Ulf Soderberg is the creative talent behind Sephiroth. The gorgeous gothic architecture his compositions are framed in resemble no one else's. They move the listener in a very specific way to the interior, far inside the composition's marrow, and then leave her or him there. Söderberg's music has the stamp of the dark northlands all over it, but there is a warmth and passion in it as well. He relates stories about the inexorable and destructive power of Time, mankind's futile attempts of resistance, and the sunken cities, fallen towers, and overgrown ruins that this has resulted in. Dark eerie soundscapes and ritualistic drums are combined with his own field recordings from places like Cairo, Iceland, and gloomy Nordic forests. Truly mysterious and truly fantastic.
… Violinist Ulf Wallin and pianist Roland Pöntinen recorded the Sonata No. 1 in 2009 in Stockholm and the remaining sonatas in 2010 in Berlin, and there is a noticeable improvement in sound quality in the later recordings, possibly due to closer microphone placement and more resonant acoustics. Even so, Wallin and Pöntinen are consistent in their penetrating interpretations and they deliver handsome performances that hold the album together and make it a fine artistic achievement.
Franz Liszt composed little chamber music, though the handful of pieces he wrote or arranged for violin and piano represent his enduring interest in that combination, from the Grand Duo concertant (1835/49) to La lugubre gondola (1882-83). This program by violinist Ulf Wallin and pianist Roland Pöntinen offers those pieces and five more selections that demonstrate Liszt's fondness for passionate, long-breathed melodies in the Magyar vein and turbulent accompaniments that allowed for virtuosity. The standout track of this hybrid SACD is the arrangement of the Hungarian Rhapsody No. 12 (ca. 1850), which gives a full treatment to those characteristics, and provides Wallin and Pöntinen their most dazzling displays. While the moods of the surrounding pieces are for the most part lyrical and subdued, the performances are compelling and the sound of the recording is close-up and focused, with the presence and clarity of a recital.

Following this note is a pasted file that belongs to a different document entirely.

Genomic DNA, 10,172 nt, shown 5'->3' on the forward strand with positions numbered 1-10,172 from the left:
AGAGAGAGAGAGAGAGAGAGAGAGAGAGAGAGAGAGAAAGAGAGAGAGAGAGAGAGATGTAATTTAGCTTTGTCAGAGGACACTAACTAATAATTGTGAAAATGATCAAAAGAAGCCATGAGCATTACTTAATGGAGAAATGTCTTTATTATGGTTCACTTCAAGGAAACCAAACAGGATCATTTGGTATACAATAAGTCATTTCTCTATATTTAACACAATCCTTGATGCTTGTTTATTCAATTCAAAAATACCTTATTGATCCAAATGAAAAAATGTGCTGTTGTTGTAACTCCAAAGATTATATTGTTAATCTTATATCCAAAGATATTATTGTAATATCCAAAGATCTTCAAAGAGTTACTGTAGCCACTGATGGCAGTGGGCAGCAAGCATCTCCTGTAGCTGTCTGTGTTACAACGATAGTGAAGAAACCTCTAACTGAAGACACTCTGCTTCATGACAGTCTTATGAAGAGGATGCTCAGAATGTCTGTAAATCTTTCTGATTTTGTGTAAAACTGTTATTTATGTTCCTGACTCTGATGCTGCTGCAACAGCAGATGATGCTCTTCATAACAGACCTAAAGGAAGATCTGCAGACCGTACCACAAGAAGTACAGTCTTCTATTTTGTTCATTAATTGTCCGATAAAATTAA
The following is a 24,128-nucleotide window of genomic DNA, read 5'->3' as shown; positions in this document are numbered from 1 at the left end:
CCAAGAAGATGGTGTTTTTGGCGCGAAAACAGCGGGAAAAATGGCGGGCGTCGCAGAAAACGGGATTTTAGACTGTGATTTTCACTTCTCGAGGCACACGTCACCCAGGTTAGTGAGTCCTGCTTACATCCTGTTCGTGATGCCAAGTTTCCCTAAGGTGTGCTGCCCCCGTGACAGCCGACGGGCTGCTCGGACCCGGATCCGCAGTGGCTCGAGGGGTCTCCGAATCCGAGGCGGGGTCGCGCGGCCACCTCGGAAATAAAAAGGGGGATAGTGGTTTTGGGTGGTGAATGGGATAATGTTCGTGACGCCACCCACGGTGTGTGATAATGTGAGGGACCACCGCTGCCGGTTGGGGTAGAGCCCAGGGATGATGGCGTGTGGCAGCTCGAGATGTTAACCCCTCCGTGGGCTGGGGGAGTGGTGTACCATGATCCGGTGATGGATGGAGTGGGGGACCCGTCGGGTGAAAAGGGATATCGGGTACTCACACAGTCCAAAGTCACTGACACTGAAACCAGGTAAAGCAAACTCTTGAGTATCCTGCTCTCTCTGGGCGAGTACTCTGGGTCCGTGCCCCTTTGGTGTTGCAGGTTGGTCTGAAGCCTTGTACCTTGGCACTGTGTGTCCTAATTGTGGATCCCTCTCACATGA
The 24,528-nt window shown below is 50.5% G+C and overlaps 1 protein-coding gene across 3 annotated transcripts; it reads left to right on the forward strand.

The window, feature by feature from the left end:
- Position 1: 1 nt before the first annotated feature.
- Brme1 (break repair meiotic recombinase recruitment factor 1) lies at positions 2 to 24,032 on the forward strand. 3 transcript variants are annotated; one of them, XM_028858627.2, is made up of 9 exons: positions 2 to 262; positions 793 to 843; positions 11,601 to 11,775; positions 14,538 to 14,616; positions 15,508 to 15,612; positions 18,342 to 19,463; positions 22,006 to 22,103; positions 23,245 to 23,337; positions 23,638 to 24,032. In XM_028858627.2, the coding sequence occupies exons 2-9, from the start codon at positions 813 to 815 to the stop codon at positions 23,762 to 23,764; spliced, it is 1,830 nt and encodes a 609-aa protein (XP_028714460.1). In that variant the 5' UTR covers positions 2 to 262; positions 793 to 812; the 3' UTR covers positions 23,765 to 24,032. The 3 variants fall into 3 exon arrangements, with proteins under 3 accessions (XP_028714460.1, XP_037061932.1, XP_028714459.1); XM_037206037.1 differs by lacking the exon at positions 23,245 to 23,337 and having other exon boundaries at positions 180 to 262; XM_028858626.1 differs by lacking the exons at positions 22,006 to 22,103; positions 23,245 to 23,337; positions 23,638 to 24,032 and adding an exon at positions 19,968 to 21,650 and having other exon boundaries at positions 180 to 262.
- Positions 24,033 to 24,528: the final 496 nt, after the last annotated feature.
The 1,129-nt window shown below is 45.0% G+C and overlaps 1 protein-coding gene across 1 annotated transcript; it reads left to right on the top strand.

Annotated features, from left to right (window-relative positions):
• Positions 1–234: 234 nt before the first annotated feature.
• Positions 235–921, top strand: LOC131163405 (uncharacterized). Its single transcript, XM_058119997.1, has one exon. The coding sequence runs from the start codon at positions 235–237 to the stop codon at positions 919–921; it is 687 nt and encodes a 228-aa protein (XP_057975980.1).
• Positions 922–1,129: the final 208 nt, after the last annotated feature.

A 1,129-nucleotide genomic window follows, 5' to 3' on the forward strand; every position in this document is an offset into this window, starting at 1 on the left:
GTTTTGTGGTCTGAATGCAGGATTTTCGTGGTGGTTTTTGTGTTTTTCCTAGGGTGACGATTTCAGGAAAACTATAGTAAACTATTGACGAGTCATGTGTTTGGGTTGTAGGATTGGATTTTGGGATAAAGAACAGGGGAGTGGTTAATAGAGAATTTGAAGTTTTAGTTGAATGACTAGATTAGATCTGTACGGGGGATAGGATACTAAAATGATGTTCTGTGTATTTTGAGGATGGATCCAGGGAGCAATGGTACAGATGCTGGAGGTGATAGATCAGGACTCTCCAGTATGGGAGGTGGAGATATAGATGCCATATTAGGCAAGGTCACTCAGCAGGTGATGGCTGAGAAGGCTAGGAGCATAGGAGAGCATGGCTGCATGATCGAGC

Unfamiliar combinations in music can lead to surprising, captivating results. At the “Jazz at Berlin Philharmonic” concert in October 2014, series curator Siggi Loch presented Swedish guitarist Ulf Wakenius in a new and unexpected role: as second guitarist alongside the undisputed master of flamenco nuevo, Gerardo Núñez. The combination of Wakenius and Núñez has succeeded in sending the Jazzpaña project off into a wholly new direction. The Tagesspiegel described the occasion as a “mighty fiesta.” Sparks definitely flew, Núñez had an appetite for more of the same, and he invited his Swedish colleague straight back to Madrid for the re-match.
Those who've been exposed to Ulf Wakenius' more aggressive side will be pleasantly surprised by Enchanted Moments, a generally rewarding collection of ballads and standards that finds the Swedish fusion/hard bop/post-bop improvisor playing acoustic guitar exclusively. Wakenius' range of influences has included Pat Metheny and John McLaughlin as well as earlier guitarists like Wes Montgomery and Jim Hall – and in this very lyrical and reflective setting, Metheny's influence is especially apparent. Well-respected in Swedish jazz circles but little known in the U.S., Wakenius is, for the most part, well-served by Scandinavian jazzmen Lars Jansson (acoustic piano, synthesizers) Lars Danielsson (acoustic bass, synthesizers)…
When the curtain fell at the Paris Opera premiere of Capriccio, the audiences rose to long and frenetic ovations. They unanimously applauded each singer in a cast of stars, but Renée Fleming was undoubtedly the leading light of this remarkable production. Every one of the performers in this production is outstanding and can be regarded as the best possible singer for the role - Opera fans from all over the world came to Paris to see this production. This Capriccio also served as a role debut for American star soprano Renée Fleming who took on the role of the Gräfin. The critics celebrated her performance as “ideal” in all aspects: musically, dramatically and above all vocally and she was cheered frenetically by the audience at the Palais Garnier of the Opéra National de Paris.
The discography of Strauss’s last opera is not exactly crowded, but the two existing accounts provide formidable competition for any newcomer. First there was Sawallisch, conducting the Philharmonia for EMI in 1957 (unfortunately in mono) and a cast led by Schwarzkopf, Ludwig and Fischer-Dieskau. Then, in 1971, came that other supreme Straussian, Karl Böhm, with Janowitz, Troyanos and (again) Fischer-Dieskau, recorded in Munich for DG. The new Decca set brings together many of today’s leading exponents of Strauss’s roles, dominated, for me, by the unsurpassed Clairon of Brigitte Fassbaender, now alas, never to be heard on stage again following her retirement. Heilmann and Bär make an ardent pair of rival suitors, Hagegård an admirable Count and Halem a sonorous, characterful La Roche. (There is a delightful link with the past history of the opera in the person of Hans Hotter: he sang Olivier in the 1942 premiere, La Roche in the 1957 Sawallisch set, and here, at 84 when recorded in December 1993, a one-line cameo as a servant.) For many, though, the set’s desirability will rest on Te Kanawa’s Countess.